Can a salt substitute lower the incidence of stroke?
Reducing dietary sodium, in combination with increasing dietary potassium, can lower blood pressure (BP) in some "salt-sensitive" people. To examine the effect of this combination on adverse cardiovascular events, researchers conducted an open-label, cluster-randomised trial that involved 21,000 people (mean age, 65) with histories of stroke or inadequately controlled hypertension in 600 rural Chinese communities. In 300 communities, participants were given a salt substitute (70% sodium chloride, 30% potassium chloride) to replace regular salt; in the other 300 communities, participants continued using regular salt.
During 5 years of follow-up, mean systolic BP was 3.3 mm Hg lower in the salt-substitute group than in the control group; salt substitution decreased 24-hour urinary sodium by about 10% and increased 24-hour urinary potassium by about 50%. Incidences of stroke (the primary outcome), major adverse cardiovascular events, and all-cause death were significantly lower in the salt-substitute group than in the control group; for each of these endpoints, the absolute 5-year difference was roughly 2 to 3 fewer events per 100 participants. Serum potassium and renal function were not monitored, so incidence of serious hyperkalemia was unknown.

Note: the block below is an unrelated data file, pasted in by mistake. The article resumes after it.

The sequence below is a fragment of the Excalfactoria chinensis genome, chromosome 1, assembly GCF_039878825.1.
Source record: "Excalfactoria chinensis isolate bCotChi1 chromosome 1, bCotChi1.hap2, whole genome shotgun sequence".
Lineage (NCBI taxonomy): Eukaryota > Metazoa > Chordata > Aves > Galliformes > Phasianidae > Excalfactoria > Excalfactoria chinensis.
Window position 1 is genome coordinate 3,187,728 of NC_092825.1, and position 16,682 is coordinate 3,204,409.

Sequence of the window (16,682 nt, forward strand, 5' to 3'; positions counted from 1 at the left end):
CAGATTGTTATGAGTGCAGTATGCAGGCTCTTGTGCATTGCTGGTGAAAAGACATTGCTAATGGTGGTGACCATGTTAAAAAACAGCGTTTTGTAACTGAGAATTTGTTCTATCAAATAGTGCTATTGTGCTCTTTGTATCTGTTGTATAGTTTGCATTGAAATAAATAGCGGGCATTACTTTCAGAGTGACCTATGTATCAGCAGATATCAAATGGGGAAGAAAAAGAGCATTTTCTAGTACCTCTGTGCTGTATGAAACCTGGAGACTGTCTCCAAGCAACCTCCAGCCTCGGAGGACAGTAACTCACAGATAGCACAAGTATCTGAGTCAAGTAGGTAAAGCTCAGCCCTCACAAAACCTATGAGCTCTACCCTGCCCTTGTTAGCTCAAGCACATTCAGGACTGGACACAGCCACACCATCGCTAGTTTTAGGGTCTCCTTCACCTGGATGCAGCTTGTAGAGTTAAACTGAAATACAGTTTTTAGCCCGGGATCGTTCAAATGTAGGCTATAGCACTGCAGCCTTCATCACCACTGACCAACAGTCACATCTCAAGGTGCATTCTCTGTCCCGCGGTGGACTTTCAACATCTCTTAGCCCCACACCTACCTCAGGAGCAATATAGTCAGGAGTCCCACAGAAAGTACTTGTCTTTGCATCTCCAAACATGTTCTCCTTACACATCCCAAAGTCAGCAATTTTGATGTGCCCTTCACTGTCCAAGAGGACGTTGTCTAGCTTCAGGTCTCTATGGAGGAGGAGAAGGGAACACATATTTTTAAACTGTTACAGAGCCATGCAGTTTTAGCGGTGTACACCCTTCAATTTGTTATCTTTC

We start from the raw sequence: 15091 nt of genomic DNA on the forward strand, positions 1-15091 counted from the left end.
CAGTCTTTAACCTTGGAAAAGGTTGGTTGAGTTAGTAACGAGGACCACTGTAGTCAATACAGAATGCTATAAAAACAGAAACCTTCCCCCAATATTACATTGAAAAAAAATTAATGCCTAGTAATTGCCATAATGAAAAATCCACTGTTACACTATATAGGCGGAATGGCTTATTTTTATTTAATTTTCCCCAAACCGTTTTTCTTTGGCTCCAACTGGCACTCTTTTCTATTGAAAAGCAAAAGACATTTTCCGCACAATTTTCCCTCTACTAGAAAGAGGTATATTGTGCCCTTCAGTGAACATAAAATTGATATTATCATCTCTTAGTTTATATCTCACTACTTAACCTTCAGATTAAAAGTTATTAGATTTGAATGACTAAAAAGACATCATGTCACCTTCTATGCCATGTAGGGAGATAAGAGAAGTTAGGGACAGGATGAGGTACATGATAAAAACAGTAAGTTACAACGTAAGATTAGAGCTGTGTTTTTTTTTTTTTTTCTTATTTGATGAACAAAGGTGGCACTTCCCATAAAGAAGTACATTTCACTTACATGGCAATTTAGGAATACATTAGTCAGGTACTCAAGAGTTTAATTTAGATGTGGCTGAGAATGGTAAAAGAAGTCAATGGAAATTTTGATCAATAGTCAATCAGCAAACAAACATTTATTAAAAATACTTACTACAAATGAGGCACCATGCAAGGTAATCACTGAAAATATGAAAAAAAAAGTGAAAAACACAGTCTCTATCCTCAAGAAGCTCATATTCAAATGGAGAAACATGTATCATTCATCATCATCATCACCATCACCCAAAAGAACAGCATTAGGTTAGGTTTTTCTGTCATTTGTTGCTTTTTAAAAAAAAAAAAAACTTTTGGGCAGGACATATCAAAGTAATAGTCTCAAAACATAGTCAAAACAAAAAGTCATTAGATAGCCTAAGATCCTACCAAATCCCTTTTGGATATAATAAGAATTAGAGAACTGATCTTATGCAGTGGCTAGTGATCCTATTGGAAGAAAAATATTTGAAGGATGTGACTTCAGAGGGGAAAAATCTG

This study has public health implications, particularly for populations in which home use of salt (rather than salt in prepared foods from outside the home) is the main source of dietary sodium.